When I read yesterday that 76-year-old Valentina Tereshkova has applied to go to Mars, I thought: well of course she does.
Ever since she made news as the first woman in space (June 1963 in Vostok 6), Valentina has wanted a return trip – and has been denied it. The Soviets would not hear of it – I read that instead, they dressed her up pretty and sent her out as an ambassador for their space program – public relations, not space exploration, was how her amazing adventure turned out.
Granted, her space adventure offered far more than a young female textile-mill-worker might have dreamed of: with her 48 orbits around the earth and 3 days in space, she logged more flight time than the combined times of all American astronauts who had flown before her. She married a fellow cosmonaut (some suggested this marriage was arranged – yet another PR stunt by the Soviets – Nikita Khrushchev himself officiated at the ceremony), and her baby was the first child born of two space-traveling parents.
And yet Valentina wanted more – another chance to test her limits, to prove herself, to add to the scientific knowledge amassed by each space mission.
Government-led space exploration by humans in both the US and USSR severely limited the application and approval process for astronauts and cosmonauts. Valentina got lucky the first time around – the Soviets searched in vain for a female pilot, couldn’t find one, so opted for what they considered the next best thing – a female sky-diver, and Valentina belonged to an amateur sky-diving club.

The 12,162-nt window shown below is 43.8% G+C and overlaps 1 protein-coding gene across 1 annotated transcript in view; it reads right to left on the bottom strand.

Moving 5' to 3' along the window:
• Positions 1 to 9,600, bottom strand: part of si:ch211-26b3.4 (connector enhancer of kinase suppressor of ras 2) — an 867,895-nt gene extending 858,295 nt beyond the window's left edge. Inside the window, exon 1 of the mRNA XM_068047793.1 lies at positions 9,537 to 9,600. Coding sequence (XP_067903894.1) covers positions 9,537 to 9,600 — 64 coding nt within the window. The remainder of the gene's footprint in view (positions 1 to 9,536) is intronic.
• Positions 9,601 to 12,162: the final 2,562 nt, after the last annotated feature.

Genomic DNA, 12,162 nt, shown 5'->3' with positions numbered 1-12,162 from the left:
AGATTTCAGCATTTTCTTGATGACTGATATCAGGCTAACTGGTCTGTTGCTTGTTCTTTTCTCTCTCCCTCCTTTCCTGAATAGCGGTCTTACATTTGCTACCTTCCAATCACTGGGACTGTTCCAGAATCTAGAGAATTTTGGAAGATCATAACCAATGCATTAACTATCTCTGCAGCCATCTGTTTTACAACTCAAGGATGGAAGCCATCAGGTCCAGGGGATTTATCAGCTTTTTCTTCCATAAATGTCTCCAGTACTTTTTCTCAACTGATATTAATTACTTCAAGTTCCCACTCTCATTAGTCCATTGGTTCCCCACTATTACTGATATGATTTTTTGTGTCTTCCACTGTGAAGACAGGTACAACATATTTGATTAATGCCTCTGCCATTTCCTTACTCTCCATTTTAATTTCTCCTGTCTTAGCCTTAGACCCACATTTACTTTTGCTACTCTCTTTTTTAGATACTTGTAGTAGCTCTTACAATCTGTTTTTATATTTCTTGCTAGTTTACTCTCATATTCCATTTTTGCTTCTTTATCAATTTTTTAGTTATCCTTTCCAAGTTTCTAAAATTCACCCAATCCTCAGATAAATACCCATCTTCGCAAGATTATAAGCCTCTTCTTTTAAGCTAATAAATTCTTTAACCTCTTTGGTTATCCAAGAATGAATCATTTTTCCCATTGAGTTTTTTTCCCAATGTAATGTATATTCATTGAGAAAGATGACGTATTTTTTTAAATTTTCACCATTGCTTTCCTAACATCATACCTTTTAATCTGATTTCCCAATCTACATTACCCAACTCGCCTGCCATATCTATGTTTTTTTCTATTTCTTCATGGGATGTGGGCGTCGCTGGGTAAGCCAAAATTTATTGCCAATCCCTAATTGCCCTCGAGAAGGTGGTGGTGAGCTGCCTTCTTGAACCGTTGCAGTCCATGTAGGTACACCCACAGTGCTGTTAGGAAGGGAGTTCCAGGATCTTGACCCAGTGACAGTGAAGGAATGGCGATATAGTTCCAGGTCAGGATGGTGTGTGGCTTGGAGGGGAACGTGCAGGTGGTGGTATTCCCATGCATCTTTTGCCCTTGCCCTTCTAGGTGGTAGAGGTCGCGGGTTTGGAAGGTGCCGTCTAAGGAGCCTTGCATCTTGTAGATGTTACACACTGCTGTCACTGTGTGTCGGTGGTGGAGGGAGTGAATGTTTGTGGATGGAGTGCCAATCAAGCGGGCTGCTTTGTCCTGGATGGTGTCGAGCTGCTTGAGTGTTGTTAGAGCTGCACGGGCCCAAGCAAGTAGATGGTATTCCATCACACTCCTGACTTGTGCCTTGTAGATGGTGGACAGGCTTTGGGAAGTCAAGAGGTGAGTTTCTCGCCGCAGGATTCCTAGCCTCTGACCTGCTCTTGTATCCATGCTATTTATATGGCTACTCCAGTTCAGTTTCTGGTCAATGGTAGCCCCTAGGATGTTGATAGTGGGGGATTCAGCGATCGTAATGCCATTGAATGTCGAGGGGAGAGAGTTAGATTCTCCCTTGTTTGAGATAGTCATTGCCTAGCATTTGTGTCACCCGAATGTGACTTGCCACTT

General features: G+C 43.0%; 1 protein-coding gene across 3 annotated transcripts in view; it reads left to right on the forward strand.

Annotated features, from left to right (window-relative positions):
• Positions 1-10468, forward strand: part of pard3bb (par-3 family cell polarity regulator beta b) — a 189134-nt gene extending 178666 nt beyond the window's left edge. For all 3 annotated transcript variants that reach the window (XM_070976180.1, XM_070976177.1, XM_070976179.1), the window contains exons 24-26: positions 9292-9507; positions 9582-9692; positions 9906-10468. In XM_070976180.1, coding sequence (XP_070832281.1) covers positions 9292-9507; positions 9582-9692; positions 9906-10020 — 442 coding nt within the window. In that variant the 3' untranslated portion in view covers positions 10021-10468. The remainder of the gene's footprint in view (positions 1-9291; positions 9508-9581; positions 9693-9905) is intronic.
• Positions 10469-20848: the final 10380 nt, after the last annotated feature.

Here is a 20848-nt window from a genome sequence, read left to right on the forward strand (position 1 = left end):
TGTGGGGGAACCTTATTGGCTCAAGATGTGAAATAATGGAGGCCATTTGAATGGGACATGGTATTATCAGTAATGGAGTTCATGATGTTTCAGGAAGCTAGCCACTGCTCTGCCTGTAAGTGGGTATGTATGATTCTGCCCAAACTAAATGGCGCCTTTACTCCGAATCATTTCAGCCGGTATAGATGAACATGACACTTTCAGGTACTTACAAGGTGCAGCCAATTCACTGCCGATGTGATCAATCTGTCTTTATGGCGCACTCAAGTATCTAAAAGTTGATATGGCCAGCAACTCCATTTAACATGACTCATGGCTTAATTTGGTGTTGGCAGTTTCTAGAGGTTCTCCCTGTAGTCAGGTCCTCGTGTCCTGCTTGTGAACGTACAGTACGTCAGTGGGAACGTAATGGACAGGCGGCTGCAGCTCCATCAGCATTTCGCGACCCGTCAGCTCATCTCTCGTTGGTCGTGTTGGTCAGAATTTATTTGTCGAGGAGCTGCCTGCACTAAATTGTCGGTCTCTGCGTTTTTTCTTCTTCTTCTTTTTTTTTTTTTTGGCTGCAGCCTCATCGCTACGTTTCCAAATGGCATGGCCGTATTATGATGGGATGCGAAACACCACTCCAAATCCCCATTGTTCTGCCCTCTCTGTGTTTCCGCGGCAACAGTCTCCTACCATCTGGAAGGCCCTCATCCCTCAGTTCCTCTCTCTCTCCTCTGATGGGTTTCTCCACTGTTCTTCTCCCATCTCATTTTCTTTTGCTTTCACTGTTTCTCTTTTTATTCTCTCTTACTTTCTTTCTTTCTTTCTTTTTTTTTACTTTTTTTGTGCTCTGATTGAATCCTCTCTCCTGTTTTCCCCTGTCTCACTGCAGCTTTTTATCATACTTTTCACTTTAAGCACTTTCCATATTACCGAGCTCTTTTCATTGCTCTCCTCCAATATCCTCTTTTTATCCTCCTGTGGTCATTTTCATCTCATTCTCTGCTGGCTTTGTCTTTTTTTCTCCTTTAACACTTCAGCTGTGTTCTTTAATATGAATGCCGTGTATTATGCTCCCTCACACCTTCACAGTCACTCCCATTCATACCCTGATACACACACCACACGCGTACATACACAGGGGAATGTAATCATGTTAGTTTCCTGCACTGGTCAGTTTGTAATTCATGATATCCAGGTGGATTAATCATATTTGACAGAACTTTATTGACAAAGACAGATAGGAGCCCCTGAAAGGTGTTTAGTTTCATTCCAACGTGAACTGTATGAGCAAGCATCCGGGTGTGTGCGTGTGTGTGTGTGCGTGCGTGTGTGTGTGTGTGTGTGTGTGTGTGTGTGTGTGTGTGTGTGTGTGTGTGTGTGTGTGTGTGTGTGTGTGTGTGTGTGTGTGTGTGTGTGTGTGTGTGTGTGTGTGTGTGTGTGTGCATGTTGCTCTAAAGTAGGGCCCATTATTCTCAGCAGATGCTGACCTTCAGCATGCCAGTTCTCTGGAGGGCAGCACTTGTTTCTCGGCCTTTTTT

Mars may be her last, best chance to get lucky again. You go, woman!
Venus on Mars is all about the Martians. Did they build canals? Are they trying to contact us? Can we send spaceships to photograph them? Can we go there ourselves? Are there more transcendent ways to experience “Martian-ness?”
When I began researching and writing this book just a few years ago, we had not yet entered this particular phase of “Mars madness,” which started, I think, with live coverage of the Curiosity landing (2012) and ongoing announcements of its amazing findings (like water – lots of it – just under the hard, dry surface).
But even more responsible for fueling Mars madness are the widely publicized plans by Mars One (in the Netherlands) to send humans to Mars within a decade and establish a permanent colony there – and the fact that the astronaut recruitment process (currently in progress) is unrestrictive – the pod doors leading to Mars are wide open. Anyone in the world, anyone over 18, any gender, any ethnicity, any educational level, any skill set. Mars One (unlike NASA) is casting an enormous net to insure that the first Earthlings to land on Mars will truly represent their home planet.
What’s changed since I began writing my novel is that the long-imagined Martians are no longer the stuff of sci-fi and bad space-adventure movies. The Martians are real – and they are us. Humans are poised to become the first Martians.
Hope we can make better movies when we get there!